It is twisted but digitizing the documents I have is so fun. I have items I to be excited about a second time. In late 2014 I ordered a round of documents to try to identify where in Hungary my Mother-in-law’s family immigrated from.
One of the documents I received is the Death Certificate for Elizabeth Nagy. Unfortunately, there was no specific town in Hungary listed but the certificate does include some previously unknown information. The biggest being Elizabeth’s non-Americanized name (Erzi) is listed on the certificate. The certificate also lists a cause of death. And another variation of the maiden name show up too. I now have three variations: Viro, Varro, and Verro. My last observation is that my younger daughter shares the same birthday as her great-great-great-grandmother.
Since this Death Certificate, I have used other records including marriage and baptism records from Hungary to identify Teresztyne, Abauj-Torna, Hungary as the birthplace of Erzsébet Varró.
Indiana State Board of Health
Bureau of Vital Statistics
Certificate of Death
Local No. 23
Registered No. 24051
Place of Death: County: Lake, City: Whiting, Street Address: 1535 Steiber Street, Stay in community: 54 years
Usual Residence of Deceased: State: Indiana, County: Lake, City: Whiting, Street No. 1535 Steiber Street
Full Name: Erzi (Elizabeth) Nagy
Single, Married, Widowed: Widowed, Name of husband or wife: John Nagy
I certify that death occurred on the date above stated; that I attended deceased from Feb 10, 1945 to Aug 17, 1945 and that I last saw her alive on Aug 16, 1945. Immediate cause of death: carcinoma of liver, duration 2 years, no operation, no autopsy
Violence: no accident, homicide, or suicide
Signature: Michael E Rafatz MD, address: Whiting Ind, date signed: Aug 20/45
As a genealogist you can find small tidbits about family almost anytime of the year. If you are lucky there will be a huge break through every year or two. I have hit the big time twice in the last two months. The genealogy gods have been showering me with kindness this year! My first great find about finding the signature for my 6th great-grandfather can be found here.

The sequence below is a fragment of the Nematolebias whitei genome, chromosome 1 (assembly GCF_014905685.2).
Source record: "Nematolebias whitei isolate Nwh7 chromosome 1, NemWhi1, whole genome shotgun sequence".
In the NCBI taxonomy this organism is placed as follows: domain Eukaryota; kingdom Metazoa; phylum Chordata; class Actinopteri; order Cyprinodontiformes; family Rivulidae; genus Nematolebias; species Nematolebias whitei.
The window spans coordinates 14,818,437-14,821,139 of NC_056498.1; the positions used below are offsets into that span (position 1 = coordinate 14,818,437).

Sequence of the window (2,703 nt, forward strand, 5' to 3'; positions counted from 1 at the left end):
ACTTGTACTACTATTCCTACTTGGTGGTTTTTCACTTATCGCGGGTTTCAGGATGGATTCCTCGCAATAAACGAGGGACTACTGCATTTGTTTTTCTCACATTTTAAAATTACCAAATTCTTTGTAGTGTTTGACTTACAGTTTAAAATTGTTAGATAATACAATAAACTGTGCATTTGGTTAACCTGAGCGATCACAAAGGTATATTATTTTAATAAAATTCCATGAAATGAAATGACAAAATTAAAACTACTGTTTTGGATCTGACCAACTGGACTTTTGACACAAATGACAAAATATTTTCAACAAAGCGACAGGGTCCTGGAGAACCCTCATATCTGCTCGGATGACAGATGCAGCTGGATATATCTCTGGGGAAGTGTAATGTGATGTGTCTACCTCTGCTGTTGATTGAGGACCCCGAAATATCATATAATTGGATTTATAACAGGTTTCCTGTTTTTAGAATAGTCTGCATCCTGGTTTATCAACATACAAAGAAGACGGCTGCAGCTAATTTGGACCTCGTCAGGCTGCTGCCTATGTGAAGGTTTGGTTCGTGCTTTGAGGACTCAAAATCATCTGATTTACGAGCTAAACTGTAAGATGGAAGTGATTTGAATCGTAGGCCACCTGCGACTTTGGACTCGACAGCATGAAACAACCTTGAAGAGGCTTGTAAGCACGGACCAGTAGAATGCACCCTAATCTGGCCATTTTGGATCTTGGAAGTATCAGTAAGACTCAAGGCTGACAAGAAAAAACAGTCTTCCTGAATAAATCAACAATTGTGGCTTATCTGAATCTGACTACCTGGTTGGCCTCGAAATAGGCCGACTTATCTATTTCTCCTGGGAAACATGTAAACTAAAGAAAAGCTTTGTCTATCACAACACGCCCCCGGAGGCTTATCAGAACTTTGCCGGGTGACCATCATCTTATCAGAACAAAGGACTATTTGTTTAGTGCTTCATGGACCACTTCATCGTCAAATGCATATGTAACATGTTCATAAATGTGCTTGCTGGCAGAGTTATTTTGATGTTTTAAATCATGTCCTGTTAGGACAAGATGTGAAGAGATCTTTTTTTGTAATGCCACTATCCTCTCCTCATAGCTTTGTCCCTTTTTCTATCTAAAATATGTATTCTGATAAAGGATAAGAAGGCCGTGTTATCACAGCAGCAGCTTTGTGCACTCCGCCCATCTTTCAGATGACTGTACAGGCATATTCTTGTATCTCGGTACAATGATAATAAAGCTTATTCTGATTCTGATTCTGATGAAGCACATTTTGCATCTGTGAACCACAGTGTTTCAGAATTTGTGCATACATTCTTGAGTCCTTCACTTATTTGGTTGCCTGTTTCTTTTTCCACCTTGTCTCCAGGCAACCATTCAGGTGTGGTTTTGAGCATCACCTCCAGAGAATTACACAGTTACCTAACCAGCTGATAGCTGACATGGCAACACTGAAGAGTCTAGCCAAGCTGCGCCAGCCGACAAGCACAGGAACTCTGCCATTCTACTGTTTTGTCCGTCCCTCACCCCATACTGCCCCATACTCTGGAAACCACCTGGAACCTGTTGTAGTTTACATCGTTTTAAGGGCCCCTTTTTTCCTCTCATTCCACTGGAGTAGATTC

I have been trying to identify a hometown in Hungary for over a year now for my mother-in-laws paternal line. We are planning a family trip to Hungary this summer so there has been a lot of work done to identify the family and where they came from. So far my mother-in-law’s paternal grandfather is a concrete wall reinforced with rebar.
I have been working her maternal great-grandparents line as my last hope for finding a place to visit in the homeland. They are John Nagy and Elizabeth Varro from Hungary. On Ancestry.com, I found an entry in the Naturalization Indexes for several men named John Nagy. I was pretty sure I found “my” John since he lived at the same address as my John Nagy did in Whiting, Indiana.
Back in early December 2012 I sent a request to the Indiana State Archives for the naturalization paperwork. Thankfully, when I sent the request I noted it in my research log.
Fast forward to April 2013. As I am getting ready to visit my parents in Virginia and do some research at the Daughters of the American Revolution library, I notice on my research log that I still have not received a reply from Indiana regarding John Nagy. I sent them a follow-up email to check where in the queue I was since our trip to Hungary in August is fast approaching. I received a reply that they had misplaced my original request and would look at mine quickly. I then received another email a week later informing me that the only courthouse in Lake County, Indiana they do not have in the Indiana State Archives is the one I need.(Of Course!!) I was so grateful because the email included information about who I needed to contact to get the records I was looking for.
My next step was to contact the Northwest Indiana Genealogical Society with my request for John Nagy’s naturalization paperwork. Sure enough within 2 weeks a self-addressed envelope was delivered to my mailbox. Genealogy Jackpot #2!
The Declaration of Intention lists his town of birth and his signature!!
Even better, his Petition of Naturalization is a goldmine of information. John Nagy was born in Jablonca, Hungary 15 February 1862. He met a woman named Elizabeth who came from the town of Tenestene, Hungary. They were settled in Jablonca when they had their first child, Mary (my husband’s great-grandmother) in March 1890. In late July 1890, just four months after Mary’s birth, the family boarded the Red Star Line in Antwerp, Germany. They arrived in New York City, New York the 8th of August. The family continued their travels to outside Chicago and settled in Whiting, Indiana. They had five more children between 1896-1905.
Holy Moly! We have a town to visit on our trip this summer. Jablonca now resides on the Slovakia side of the Hungary/Slovakia border. It is about a three-hour drive outside of Budapest to the northeast. I am so excited!! My kids, my husband, and my mother-in-law will all get to visit a town of their direct line in Hungary/Slovakia.